SIX beaches across south Essex have been downgraded in the 2008 Good Beach Guide.

Jubilee Beach, in Southend, failed to meet the standards of water quality set by the Marine Conservation Society which surveys all the UK's beaches.

Last year, Jubilee Beach was given a basic pass mark.

This year, it failed even to meet the mandatory water quality standard for such a grade.

It was one of just two beaches in the South East not to reach the legal standard - based on the level pollution from human sewage and animal waste.

However, nationwide the number of bathing spots recommended for excellent water quality in the society's annual guide fell by 10 per cent.

It pins this on an increase in sewage, street debris and animal waste washed down to the sea by storms last summer - the new guide is based on measurements taken between May and September 2007.

Labworth Beach, Canvey, Chalkwell Beach, Three Shells and Thorpe Bay all dropped two grades, from Recommended to a Basic Pass.

Shoebury Beach dropped one grade, from Recommended to (Minimum Legal) Guideline. Only four beaches retained their 2007 status - Westcliff Bay, Shoebury East, Leigh Bell Wharf and Thorney Bay, on Canvey.

Only two of those were awarded the top Recommended status, Westcliff Bay and Shoebury East.

Thomas Bell, the society's coastal pollution officer, said: "These latest results buck the long-term trend of cleaner bathing water, but we're pinning the blame squarely on last summer's exceptionally bad weather.

"Heavy rain sweeps pollutants such as raw sewage, street debris and animal waste directly from the land into rivers and the sea.

"Not all beaches are affected, but the problem for swimmers is knowing when and where this has happened."

Ray Howard, county councillor for Canvey and Castle Point borough councillor responsible for environment, disagreed with the survey.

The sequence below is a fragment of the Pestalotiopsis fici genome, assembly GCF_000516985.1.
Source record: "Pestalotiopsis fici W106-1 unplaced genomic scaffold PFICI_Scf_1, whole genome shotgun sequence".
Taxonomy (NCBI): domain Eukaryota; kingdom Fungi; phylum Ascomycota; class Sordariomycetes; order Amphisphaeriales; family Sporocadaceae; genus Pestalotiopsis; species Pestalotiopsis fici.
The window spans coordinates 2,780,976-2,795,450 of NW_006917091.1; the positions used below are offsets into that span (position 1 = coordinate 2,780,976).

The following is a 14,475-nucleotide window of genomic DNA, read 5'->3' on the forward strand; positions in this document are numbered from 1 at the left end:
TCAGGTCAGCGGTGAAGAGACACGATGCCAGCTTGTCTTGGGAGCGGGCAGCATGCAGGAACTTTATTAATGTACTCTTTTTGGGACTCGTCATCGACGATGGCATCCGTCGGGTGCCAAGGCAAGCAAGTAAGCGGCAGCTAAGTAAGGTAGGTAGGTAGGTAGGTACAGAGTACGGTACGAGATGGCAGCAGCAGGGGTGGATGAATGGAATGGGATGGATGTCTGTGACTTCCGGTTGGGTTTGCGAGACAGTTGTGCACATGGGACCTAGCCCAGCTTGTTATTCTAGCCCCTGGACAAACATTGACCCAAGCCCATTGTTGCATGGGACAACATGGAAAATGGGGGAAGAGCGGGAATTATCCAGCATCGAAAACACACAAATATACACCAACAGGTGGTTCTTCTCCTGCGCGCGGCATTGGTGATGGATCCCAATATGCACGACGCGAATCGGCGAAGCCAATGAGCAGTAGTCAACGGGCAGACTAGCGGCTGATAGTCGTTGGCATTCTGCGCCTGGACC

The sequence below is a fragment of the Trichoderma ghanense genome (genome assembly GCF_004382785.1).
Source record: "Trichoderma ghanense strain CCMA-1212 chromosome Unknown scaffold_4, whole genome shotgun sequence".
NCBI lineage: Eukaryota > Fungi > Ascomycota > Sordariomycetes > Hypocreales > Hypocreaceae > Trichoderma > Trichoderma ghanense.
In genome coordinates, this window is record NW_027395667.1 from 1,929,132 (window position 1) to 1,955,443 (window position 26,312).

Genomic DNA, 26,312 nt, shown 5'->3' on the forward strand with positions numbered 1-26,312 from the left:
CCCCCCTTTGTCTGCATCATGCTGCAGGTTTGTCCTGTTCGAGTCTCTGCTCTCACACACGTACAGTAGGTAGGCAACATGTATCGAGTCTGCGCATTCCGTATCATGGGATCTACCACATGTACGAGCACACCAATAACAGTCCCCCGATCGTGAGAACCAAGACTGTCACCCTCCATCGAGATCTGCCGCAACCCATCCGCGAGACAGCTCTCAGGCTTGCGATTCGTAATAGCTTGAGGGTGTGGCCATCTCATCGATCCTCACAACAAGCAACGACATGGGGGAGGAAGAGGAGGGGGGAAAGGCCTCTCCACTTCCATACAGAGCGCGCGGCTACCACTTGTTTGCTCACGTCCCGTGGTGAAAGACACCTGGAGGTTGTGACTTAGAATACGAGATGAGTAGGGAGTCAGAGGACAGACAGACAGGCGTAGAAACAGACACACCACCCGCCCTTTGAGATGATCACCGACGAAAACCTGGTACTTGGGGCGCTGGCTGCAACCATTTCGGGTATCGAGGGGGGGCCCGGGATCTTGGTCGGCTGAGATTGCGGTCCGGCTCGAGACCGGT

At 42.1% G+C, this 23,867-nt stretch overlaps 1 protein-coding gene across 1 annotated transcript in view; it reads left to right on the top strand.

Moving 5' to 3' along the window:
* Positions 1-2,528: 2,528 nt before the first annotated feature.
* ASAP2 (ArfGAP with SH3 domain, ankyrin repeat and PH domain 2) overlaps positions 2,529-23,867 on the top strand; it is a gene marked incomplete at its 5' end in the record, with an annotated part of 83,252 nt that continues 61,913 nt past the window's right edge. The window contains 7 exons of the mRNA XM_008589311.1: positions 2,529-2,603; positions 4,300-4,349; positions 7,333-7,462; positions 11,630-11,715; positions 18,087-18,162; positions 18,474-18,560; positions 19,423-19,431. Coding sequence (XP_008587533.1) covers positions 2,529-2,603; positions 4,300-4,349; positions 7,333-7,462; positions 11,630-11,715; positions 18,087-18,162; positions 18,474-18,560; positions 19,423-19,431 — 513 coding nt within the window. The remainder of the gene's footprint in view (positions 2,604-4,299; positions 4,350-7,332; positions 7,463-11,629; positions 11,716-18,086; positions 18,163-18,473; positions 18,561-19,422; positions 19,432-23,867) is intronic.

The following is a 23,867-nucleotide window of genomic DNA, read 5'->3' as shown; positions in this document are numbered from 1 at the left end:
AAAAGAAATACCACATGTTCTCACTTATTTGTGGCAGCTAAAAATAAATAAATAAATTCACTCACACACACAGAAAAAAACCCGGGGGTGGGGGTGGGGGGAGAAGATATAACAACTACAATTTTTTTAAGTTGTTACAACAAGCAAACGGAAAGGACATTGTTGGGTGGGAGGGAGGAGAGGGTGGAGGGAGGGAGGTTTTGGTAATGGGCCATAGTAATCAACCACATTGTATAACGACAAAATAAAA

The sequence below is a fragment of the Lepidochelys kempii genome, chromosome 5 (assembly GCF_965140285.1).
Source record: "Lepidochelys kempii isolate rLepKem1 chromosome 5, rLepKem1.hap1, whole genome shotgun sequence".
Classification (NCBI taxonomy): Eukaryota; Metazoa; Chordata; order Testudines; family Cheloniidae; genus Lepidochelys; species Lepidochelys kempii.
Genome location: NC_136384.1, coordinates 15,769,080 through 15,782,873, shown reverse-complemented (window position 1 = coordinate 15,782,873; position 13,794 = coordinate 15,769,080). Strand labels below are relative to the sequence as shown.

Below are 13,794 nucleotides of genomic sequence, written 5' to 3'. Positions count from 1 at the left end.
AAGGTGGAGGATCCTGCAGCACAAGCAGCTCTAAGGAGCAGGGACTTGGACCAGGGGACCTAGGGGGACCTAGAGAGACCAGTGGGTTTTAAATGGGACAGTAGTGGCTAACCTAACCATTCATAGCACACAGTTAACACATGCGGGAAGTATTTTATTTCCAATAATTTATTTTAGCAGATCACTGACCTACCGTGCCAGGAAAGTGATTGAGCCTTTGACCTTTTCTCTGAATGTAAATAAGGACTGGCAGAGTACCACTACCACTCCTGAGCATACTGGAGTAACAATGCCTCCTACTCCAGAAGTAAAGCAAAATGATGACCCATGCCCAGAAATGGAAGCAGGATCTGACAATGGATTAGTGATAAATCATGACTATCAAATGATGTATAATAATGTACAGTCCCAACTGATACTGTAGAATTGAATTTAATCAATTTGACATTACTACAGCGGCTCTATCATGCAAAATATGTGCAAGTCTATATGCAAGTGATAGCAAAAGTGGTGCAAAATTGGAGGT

He said: "There is no doubt the public enjoys using our beaches.

"Thousands of people flock to the beaches on Canvey when the weather is nice.

"That, to me proves it. Not only Canvey people, but some from many miles away come here, which is wonderful.

"Beaches have to be kept up to standard and that is a partnership between the public and council. People have to realise they can't throw litter on the beach. The council's responsibility is to keep cleansing and maintenance up to a high standard."

The society's Recommended status scheme is one of five UK beach standards, but is the only scheme to focus entirely on water quality standards and the risk of sewage pollution.

Three Shells set to lose its Blue Flag, as well

A POPULAR Southend beach is losing its prized Blue Flag status because of poor water quality.

The international awards scheme is a measure of water quality, beach cleanliness and facilities.

The status of Three Shells Beach has been downgraded from "Recommended" to "Basic Pass" in the Good Beach Guide.

It is also set to lose its Blue Flag status when the 2008 awards are published in June, according to Southend councillor John Lamb.

He said the downgrading was due to the quality of the water off the beach.

He explained: "We had a meeting with Anglian Water and the Environment Agency which confirmed there was no discharge from a pumping station. What is reducing our water quality is what is washed through after heavy rain.

"People have to get better at taking litter away with them and not leaving it about on kerbs or in parks.

"There is a problem with people not picking up dog waste, which gets washed down the storm drains or into Prittlewell Brook and then washed out to sea."

He added: "The water quality is better than it has been for years though and is still safe to swim in."

Mr Lamb added the Blue Flag status of the five other Southend beaches was not at risk this year.

Blue Flag and the Marine Conservation Society, which produces the Good Beach Guide, both use data from the Environment Agency, but employ different criteria in grading beaches.

Catherine Burbage, a spokeswoman for the Environment Agency said: "The Marine Conservation Society has the highest standards in measuring water quality, but both are trying to show tourists which beaches to go to."

Traders' view

TRADERS are disappointed at Jubilee Beach's failure to meet the standard for water quality set out in the new Good Beach Guide. Roger Fisher, chairman of the Southend Seafront and Business Association said the two conflicting surveys were confusing and would hurt trade. He added: "If you look back 15 years, there is a vast overall improvement with the quality of the water. "It is nonsense to place much credence and reliability on an annual report. Even if it were done monthly, there would be blips. It needs to be done more frequently. "The Blue Flag is something to shout about, which tells visitors they will have a safe and clean environment."